A February 2010, labor union (Local #78) protest in Manhattan, outside a CVS pharmacy on Columbus Avenue, near Lincoln Center, highlighted this issue with regard to asbestos.
See the February 2010, news story at:

To comply with environmental regulations and labor regulations (such as under OSHA), the retailers and/or owners of retail property may face certain costs to survey (and periodically re-survey) for contaminants and potential contaminants, maintain property at what might be a higher standard than was previously respected, institute new maintenance protocols within their organizations; potentially remediate contaminants in their property, and set aside funds to pay for latent liability that is uncovered.
In the case of asbestos, since, medical issues (with employees) can become evident long after initial exposure to asbestos, funding potential health/medical liability is a challenging issue; and insuring against such latent liability could be expensive—if insurance were even available.
If funding current and potential environmental liabilities cuts into store profits; then retailers will want to pay less rent. Hence, all else being equal, we might expect downward pressure on property values originating with the need to fund current and potential environmental costs and liabilities.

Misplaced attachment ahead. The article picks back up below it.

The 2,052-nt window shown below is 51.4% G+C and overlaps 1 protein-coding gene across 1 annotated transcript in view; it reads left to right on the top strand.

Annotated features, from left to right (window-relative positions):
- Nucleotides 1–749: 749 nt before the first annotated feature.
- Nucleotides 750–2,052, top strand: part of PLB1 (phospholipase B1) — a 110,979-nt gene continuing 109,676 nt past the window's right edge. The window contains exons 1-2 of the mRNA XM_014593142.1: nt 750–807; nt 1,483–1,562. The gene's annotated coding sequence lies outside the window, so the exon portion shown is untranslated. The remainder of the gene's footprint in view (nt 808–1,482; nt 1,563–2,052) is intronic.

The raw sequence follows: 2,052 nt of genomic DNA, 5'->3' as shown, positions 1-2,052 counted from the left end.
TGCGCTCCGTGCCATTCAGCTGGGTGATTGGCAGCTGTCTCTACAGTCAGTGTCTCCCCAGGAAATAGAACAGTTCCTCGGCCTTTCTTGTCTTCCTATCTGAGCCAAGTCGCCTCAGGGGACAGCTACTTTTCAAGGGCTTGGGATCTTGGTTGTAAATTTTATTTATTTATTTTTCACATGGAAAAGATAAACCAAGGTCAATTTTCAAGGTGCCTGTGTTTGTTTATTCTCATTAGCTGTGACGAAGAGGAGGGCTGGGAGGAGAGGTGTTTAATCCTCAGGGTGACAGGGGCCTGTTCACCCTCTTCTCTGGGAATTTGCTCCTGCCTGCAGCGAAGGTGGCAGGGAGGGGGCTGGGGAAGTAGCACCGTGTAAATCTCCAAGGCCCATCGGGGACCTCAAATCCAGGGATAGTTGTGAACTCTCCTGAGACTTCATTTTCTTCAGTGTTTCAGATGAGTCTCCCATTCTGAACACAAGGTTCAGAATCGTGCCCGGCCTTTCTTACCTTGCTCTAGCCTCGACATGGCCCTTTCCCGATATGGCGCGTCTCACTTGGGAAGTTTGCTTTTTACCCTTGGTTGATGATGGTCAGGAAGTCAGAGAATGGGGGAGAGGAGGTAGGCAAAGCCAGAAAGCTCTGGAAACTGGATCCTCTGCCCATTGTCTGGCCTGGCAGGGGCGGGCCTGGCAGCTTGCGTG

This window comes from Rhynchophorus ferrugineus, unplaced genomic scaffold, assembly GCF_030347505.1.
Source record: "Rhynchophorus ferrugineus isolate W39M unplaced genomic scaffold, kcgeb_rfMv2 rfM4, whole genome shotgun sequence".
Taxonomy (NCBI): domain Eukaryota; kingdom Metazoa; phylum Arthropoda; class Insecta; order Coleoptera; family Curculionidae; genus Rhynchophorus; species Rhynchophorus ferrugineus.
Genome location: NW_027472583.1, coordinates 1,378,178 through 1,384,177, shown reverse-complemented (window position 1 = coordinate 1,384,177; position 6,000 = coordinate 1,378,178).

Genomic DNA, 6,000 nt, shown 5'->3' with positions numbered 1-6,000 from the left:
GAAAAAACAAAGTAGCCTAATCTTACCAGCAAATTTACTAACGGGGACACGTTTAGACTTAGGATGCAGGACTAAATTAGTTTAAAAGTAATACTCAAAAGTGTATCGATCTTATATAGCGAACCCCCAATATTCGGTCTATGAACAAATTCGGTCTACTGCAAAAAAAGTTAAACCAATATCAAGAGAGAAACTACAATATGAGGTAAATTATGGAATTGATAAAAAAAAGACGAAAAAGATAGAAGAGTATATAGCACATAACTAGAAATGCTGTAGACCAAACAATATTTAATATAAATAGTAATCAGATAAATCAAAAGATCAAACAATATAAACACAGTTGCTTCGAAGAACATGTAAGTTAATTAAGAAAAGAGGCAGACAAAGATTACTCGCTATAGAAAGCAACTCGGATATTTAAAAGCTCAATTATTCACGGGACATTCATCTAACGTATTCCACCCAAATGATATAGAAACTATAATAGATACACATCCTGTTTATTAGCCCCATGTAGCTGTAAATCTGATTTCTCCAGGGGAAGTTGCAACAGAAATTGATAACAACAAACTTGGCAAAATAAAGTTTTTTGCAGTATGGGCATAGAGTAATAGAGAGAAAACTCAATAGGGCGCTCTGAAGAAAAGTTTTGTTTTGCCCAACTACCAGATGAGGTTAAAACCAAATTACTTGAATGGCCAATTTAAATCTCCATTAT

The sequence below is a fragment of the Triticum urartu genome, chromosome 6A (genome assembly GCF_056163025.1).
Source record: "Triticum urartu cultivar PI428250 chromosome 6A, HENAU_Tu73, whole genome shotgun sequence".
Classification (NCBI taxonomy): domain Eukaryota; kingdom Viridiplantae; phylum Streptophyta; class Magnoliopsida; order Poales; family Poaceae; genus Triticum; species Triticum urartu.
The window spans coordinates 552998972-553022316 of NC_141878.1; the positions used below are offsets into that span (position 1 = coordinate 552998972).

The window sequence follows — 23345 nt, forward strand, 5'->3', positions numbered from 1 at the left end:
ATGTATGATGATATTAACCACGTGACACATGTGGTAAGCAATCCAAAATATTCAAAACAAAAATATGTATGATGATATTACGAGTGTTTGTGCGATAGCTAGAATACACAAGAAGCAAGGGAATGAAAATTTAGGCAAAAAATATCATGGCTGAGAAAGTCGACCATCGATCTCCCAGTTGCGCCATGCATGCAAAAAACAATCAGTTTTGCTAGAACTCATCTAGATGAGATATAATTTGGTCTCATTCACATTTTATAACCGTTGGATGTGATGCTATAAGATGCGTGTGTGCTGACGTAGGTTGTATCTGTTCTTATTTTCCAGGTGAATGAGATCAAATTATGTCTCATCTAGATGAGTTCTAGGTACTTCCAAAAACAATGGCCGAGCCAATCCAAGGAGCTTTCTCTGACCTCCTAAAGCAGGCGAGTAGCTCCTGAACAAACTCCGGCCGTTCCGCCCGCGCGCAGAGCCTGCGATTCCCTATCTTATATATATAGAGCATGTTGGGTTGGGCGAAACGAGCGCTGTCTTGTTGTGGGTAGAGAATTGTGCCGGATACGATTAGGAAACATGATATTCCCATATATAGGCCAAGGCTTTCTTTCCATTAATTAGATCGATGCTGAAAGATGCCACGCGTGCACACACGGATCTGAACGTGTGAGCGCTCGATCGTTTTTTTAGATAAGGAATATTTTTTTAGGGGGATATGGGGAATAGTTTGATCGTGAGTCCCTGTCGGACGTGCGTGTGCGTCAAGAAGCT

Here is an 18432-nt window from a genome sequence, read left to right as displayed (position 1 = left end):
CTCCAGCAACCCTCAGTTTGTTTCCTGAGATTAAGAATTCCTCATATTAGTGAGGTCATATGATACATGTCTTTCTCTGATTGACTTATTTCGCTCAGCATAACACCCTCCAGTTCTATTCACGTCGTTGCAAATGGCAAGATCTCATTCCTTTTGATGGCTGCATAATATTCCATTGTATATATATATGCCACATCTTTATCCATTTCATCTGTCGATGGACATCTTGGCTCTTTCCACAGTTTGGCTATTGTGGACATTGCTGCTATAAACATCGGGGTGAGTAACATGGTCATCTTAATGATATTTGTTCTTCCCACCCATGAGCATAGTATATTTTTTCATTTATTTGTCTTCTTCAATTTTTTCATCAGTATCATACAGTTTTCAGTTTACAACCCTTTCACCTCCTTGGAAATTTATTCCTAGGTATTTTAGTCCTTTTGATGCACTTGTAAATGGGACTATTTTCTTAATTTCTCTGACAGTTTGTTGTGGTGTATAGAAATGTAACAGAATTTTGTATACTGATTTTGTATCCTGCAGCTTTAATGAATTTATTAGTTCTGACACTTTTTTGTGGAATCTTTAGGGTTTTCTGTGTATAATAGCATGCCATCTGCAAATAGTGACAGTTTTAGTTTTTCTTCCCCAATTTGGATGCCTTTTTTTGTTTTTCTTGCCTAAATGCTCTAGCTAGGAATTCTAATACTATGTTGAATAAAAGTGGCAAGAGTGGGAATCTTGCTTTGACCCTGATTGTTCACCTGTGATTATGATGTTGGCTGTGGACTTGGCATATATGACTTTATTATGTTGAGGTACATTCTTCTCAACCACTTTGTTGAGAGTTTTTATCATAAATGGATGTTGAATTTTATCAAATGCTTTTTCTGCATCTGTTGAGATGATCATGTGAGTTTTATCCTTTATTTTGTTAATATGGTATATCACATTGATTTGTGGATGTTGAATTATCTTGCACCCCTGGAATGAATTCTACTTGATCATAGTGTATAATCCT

Incidentally, for publicly traded companies, SEC regulations may require disclosure of environmental liability and related costs and liabilities.
Please note, the Obama administration has promised increased enforcement on environmental matters. See:

January 26 2011 at 6:33 PM Report abuse rate up rate down Reply

Actually, there is very little about the ongoing depressed retail property pricing that is negative for the big box retailers...just the opposite really.

RENT is a huge component of retailer costs and depressed prices suggests an imbalance of supply over demand. Therefore, when it comes time to renegotiate rents, the retailers are in the driver's seat.

In addition, there is more incentive for retailers to BUY rather than lease their properties...especially in the current era of artificially low interest rates. In fact, several large retailers including Dillard are reported to be considering forming captive REITs for the exact purpose of buying their properties.